October 28, 2011
I came yesterday to the club with a strong desire to win. I had to improve my standing, otherwise my rating was going down. I got unexpected White with an expected opponent, man, probably 40+, So Sicilian, Rossolimo variation, here is the game. He misplayed the opening and already after move 10 he gave up a pawn. He tried to organize counterattack on the kingside. I spent probably too much time on thinking about breakthrough d5, then decided just defend for now. It was all good until move 26, except time. I had I think less than a half an hour, he had more. I decided that I don’t have time to win an endgame (this club is just 90/SD), so I played 27. g4. After the game I told him, that I think it was a mistake and it was. Most importantly, I gave him some chances instead of just strangling him.
After he played 29… f4 tactical complications started. I pinned his bishop in a few moves, but miscalculated with exchange on h3. He played Bf1 and as soon as he took his hand off the bishop he loudly regretted it, saying he should have played Bf5. Yes, I saw only Bf1 and was losing after Bf5. Anyway, I got an advantage, but didn’t have much time left, probably less than 5 minutes. I realized that I should stop writing the moves when I had a bit more than 2 minutes. He had maybe 9-10 minutes, so I got a bad feeling. I tried to keep my rooks on one line and eventually started to move my king into his territory. The only idea I had was to somehow attack his king, I didn’t have time for anything else.
When I had about 35 seconds, I took his “e” pawn with a rook, suddenly he took my king and shouted that he won. It was an illegal move, leaving me under check. He wanted TD, I tried to stop the clock, didn’t press “pause” right away and lost 7 seconds. Then TD (actually the guy who just decided to replace him) said, that he gets 2 minutes and I get a warning. We finally agreed and resumed the game. I got mad and decided to play until the bitter end. He took my “a” pawn and I managed to win his three pawns. Then I saw that I have a mate on “a6” with a rook. He didn’t prevent it, so I played Ra6 and he shouted that the move is illegal (my rook was pinned). This time we resumed right away, I played different move and then he suddenly took the rook with the queen and when I recaptured, he said loudly with disappointment: “Draw!”. My clock was showing 5 seconds left. I nodded I think and the game ended. I was in such a state that couldn’t really understand what just happened. I asked the people around and they told me, that it was a stalemate after my move. They said that probably a mate was coming and he saw it.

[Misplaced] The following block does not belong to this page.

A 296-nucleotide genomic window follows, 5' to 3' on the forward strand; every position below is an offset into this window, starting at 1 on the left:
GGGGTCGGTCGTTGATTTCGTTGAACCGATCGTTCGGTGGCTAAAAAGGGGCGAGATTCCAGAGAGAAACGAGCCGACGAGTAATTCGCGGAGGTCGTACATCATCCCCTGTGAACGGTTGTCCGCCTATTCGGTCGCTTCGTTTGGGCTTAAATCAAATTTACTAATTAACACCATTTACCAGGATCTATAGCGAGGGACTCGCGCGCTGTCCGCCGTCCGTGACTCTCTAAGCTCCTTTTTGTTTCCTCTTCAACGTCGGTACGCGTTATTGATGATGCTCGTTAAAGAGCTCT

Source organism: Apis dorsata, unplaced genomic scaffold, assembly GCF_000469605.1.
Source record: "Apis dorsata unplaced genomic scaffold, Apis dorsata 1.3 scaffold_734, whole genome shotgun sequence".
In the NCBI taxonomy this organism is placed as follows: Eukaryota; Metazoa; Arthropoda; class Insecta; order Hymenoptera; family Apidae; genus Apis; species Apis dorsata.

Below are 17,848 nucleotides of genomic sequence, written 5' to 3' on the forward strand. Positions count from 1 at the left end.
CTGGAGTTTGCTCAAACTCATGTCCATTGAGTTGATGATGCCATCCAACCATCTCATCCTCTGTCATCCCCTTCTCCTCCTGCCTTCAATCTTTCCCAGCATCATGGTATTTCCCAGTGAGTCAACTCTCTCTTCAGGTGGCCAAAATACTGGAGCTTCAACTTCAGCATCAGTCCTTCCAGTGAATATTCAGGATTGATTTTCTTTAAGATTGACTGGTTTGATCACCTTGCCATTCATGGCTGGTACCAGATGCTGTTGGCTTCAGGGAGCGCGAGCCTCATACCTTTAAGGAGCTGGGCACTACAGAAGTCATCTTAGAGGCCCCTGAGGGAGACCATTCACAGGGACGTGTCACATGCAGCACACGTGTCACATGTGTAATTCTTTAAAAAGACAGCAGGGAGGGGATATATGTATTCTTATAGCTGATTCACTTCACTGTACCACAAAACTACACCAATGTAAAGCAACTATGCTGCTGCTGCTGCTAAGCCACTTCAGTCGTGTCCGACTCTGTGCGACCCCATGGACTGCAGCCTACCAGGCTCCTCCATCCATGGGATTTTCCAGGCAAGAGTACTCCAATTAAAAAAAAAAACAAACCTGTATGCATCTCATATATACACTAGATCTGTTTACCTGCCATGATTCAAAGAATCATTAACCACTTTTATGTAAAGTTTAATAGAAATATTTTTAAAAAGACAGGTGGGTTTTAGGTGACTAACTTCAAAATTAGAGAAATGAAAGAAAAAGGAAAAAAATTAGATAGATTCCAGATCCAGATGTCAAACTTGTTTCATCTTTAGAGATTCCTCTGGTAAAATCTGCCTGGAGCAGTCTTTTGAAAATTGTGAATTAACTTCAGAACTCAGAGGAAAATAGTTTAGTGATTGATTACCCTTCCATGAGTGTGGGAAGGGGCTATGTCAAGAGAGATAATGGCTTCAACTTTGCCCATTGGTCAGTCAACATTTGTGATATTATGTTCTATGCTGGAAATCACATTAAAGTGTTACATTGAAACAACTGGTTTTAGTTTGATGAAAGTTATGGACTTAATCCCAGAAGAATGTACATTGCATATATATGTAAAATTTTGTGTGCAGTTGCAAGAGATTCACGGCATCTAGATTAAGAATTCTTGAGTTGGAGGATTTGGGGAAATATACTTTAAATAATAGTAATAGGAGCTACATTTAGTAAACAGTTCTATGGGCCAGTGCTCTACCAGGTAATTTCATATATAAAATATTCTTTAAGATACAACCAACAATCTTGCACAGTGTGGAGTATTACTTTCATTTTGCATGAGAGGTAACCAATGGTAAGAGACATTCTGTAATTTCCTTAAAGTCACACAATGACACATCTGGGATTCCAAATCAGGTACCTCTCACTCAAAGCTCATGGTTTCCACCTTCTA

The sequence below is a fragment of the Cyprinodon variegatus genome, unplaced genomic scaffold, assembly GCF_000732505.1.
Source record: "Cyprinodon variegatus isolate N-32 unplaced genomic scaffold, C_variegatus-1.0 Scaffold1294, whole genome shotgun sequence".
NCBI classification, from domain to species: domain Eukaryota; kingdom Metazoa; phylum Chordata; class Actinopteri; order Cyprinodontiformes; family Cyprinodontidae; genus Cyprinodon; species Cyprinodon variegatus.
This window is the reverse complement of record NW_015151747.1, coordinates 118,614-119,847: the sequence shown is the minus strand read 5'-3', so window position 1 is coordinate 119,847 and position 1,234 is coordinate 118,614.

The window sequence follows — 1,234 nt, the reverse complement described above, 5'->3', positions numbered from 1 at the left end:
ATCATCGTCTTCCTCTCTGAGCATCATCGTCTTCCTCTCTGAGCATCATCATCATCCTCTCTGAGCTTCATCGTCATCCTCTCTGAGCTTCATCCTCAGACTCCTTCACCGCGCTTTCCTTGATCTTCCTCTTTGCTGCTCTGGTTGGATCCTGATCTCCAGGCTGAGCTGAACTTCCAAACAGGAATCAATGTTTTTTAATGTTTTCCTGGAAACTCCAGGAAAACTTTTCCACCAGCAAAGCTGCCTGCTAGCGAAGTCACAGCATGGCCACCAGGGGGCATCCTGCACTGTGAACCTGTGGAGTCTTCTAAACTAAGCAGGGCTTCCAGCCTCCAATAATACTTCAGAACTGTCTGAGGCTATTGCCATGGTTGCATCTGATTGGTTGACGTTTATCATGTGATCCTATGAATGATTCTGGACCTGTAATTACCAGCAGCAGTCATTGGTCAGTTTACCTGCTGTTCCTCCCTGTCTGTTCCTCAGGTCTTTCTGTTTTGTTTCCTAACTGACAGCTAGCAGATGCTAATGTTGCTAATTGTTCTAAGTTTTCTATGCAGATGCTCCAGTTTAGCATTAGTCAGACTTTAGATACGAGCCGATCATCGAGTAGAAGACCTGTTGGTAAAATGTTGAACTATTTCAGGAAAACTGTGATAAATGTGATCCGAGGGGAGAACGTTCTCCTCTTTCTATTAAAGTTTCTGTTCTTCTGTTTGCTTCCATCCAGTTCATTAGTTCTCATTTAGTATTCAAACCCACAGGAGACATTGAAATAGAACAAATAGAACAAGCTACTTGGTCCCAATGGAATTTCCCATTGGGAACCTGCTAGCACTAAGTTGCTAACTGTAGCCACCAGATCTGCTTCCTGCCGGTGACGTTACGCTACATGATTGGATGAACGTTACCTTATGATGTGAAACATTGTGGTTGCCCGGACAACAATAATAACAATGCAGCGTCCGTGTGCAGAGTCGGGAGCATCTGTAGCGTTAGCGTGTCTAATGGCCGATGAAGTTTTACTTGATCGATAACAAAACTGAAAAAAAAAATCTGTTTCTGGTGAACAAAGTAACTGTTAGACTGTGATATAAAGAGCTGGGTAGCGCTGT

I restored the position at home, it looked like this. Computer found a nice win with a rook sacrifice, I intended to move the “b” pawn, don’t know if I had actually time to mate him.
I thought about the second illegal move, weren’t the people too supportive of me (they didn’t like his behavior) . I read the FIDE rules, they say:
“… for the first two illegal moves by a player the arbiter shall give two minutes extra time to his opponent in each instance; for a third illegal move by the same player, the arbiter shall declare the game lost by this player.”
So, everything went according to the rules (it is good to know them by the way).
October 25, 2011
I played with the young, 25+ guy, had White. We got Sicilian defense, Moscow variation, here is the game. It looked like my opponent wasn’t familiar with it, spending a lot of time on every move, still finding the right ones. Then on a move 12 he thought no less than 50 minutes. I thought he was thinking about d5. Also I realized that he is rusty, didn’t play for a long time – it was an only explanation for all of this. Finally he played Ne5. When I played Rc1, I thought that maybe it’s not a good idea to place rooks ready for the fork, but decided to be careful and shoo off the knight soon. He had less than 20 minutes and accelerated. I had an hour more.
After d5 things started to happen faster. I made a bad move Nxd5 that could cost me a game. He noticed after the game about 17… Rc1, but even then he didn’t realize how bad it was for me. After he missed a win, I managed to make probably one good move for the whole game – Nf5. After all the exchanges the pawn “a7” was here for me on the silver plate. But I didn’t like his Rc2 and didn’t use this chance. In the post-mortem he said that I could play Re2 after Rc2 and his knight is in a grave danger.